Gates Foundation awards $20.5M to Bloomberg School program to focus on urban youth and reproductive health
The Challenge Initiative implements evidence-based reproductive health interventions in parts of Africa and India
- Barbara Benham
- Office phone
- (410) 614-6029
A global program that addresses the reproductive health needs of people living in poor urban communities has been awarded a $20.5 million supplemental grant from the Bill and Melinda Gates Foundation. The award will allow The Challenge Initiative to focus more on adolescent and youth sexual and reproductive health issues.
The initiative—which is led by the Bill and Melinda Gates Institute on Population and Reproductive Health within the Department of Population, Family, and Reproductive Health at the Johns Hopkins Bloomberg School of Public Health—is now actively implementing its evidence-based urban reproductive health interventions in 52 cities across four regions: East Africa, Francophone West Africa, Nigeria, and India. The supplemental award will allow the initiative to address the needs of youth, ages 15 to 24 years, with best-practice programming, in addition to its programs already being implemented for women and men living in poor urban communities.
"Globally, many adolescents don't have access to the sexual and reproductive health information they need to make informed choices and this can keep communities trapped in a cycle of poverty," says Jose "Oying" Rimon, the institute's director and a senior scientist at the Bloomberg School. "We are so grateful that the Gates Foundation has made it possible for The Challenge Initiative to use our 'business unusual' approach to really make a difference in the lives of youth."
The Challenge Initiative's "business unusual" approach includes financing that scales up and sustains high-impact family planning solutions for the urban poor. The initiative is demand-driven—local governments self-select to participate and demonstrate political commitment by bringing their own financial, material, and human resources. In return, the initiative provides technical expertise as well as support from its Challenge Fund.
The initiative—now a $59.5-million, five-year program—will layer adolescent and youth programming onto its existing portfolio in the cities where it is currently working. Thirty-five of those cities have already formally expressed interest in this new area of focus. The new award also provides funding to enhance the initiative's monitoring and evaluation efforts, as well as implement a robust new learning agenda.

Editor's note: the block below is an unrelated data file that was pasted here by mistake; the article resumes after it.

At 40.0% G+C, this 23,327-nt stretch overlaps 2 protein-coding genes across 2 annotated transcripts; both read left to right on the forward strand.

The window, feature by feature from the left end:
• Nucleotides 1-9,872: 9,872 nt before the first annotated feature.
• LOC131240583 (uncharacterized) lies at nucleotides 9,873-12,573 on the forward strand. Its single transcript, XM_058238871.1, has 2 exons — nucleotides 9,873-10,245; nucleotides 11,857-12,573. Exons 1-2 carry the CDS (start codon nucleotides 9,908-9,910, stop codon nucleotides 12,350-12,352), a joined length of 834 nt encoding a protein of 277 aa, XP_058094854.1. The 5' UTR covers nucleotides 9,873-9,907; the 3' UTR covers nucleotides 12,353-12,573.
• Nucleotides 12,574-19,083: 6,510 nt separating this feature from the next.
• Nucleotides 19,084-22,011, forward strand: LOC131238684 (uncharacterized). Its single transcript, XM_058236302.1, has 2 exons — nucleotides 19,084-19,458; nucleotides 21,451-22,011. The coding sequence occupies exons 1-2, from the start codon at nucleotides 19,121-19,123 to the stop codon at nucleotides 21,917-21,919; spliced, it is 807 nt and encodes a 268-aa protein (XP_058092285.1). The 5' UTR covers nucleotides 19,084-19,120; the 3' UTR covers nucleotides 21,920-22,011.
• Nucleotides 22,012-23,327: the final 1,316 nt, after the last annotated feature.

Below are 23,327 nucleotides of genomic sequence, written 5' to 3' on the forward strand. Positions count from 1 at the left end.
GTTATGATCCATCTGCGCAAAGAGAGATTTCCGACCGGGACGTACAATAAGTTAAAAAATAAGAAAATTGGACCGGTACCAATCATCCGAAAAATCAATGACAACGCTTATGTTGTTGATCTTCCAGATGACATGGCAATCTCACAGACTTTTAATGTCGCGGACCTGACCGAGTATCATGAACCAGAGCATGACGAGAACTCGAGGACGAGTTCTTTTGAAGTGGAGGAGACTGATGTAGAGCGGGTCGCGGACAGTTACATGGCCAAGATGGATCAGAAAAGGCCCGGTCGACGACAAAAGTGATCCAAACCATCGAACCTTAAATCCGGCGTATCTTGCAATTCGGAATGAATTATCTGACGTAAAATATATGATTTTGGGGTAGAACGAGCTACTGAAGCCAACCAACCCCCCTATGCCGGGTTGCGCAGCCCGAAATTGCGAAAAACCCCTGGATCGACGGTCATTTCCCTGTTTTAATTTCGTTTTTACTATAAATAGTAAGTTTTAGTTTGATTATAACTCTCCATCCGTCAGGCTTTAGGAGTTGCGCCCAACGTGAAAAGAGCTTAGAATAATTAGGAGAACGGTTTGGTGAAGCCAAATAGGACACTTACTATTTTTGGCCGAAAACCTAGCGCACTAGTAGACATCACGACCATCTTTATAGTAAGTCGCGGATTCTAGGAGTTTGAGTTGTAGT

The investment has also attracted investments from other donors, including $8 million from London-based private philanthropist Comic Relief, $6 million from the U.S. Agency for International Development in India, and nearly $30 million in cash contributions from 52 cities and local governments worldwide.
"We are thrilled to be a part of this new investment in this important sector," says Cynthia Minkovitz, chair of the Department of Population, Family, and Reproductive Health. "We are confident that its model for scaling up and sustaining family planning programs will succeed."
Minkovitz cited the initiative's model that allows cities to lead and implement their own programs, while allocating their own funds. Implementers also have access to evidence-based toolkits and best practices that they can adapt at scale for their own local context. City implementers can also use the initiative's digital-based "university without walls" to learn from proven approaches and, in turn, enrich those learnings from their own experiences.
The grant from the Gates Foundation includes funds from Gates Philanthropy Partners.